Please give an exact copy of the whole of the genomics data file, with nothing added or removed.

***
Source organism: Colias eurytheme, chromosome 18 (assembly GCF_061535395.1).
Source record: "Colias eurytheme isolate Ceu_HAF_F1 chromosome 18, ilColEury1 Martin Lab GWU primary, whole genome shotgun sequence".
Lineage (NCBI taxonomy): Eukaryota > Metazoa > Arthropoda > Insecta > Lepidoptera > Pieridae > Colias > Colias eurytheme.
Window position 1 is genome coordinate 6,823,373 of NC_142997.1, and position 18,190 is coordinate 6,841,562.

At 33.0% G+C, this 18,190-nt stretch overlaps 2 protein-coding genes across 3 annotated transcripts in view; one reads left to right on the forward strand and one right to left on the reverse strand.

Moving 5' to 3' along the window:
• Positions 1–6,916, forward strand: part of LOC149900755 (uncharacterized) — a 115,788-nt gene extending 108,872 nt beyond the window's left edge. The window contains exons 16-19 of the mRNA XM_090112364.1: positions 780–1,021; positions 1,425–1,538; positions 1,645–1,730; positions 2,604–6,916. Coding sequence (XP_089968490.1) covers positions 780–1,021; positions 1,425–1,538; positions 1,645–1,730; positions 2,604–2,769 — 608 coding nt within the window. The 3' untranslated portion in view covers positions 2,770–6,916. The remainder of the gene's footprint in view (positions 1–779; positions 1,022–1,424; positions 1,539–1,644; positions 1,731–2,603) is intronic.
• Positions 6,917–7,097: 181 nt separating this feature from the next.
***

Source organism: Colias eurytheme, chromosome 18 (assembly GCF_061535395.1).
Source record: "Colias eurytheme isolate Ceu_HAF_F1 chromosome 18, ilColEury1 Martin Lab GWU primary, whole genome shotgun sequence".
Lineage (NCBI taxonomy): Eukaryota > Metazoa > Arthropoda > Insecta > Lepidoptera > Pieridae > Colias > Colias eurytheme.
Window position 1 is genome coordinate 6,823,373 of NC_142997.1, and position 18,190 is coordinate 6,841,562.

At 33.0% G+C, this 18,190-nt stretch overlaps 2 protein-coding genes across 3 annotated transcripts in view; one reads left to right on the forward strand and one right to left on the reverse strand.

Moving 5' to 3' along the window:
• Positions 1–6,916, forward strand: part of LOC149900755 (uncharacterized) — a 115,788-nt gene extending 108,872 nt beyond the window's left edge. The window contains exons 16-19 of the mRNA XM_090112364.1: positions 780–1,021; positions 1,425–1,538; positions 1,645–1,730; positions 2,604–6,916. Coding sequence (XP_089968490.1) covers positions 780–1,021; positions 1,425–1,538; positions 1,645–1,730; positions 2,604–2,769 — 608 coding nt within the window. The 3' untranslated portion in view covers positions 2,770–6,916. The remainder of the gene's footprint in view (positions 1–779; positions 1,022–1,424; positions 1,539–1,644; positions 1,731–2,603) is intronic.
• Positions 6,917–7,097: 181 nt separating this feature from the next.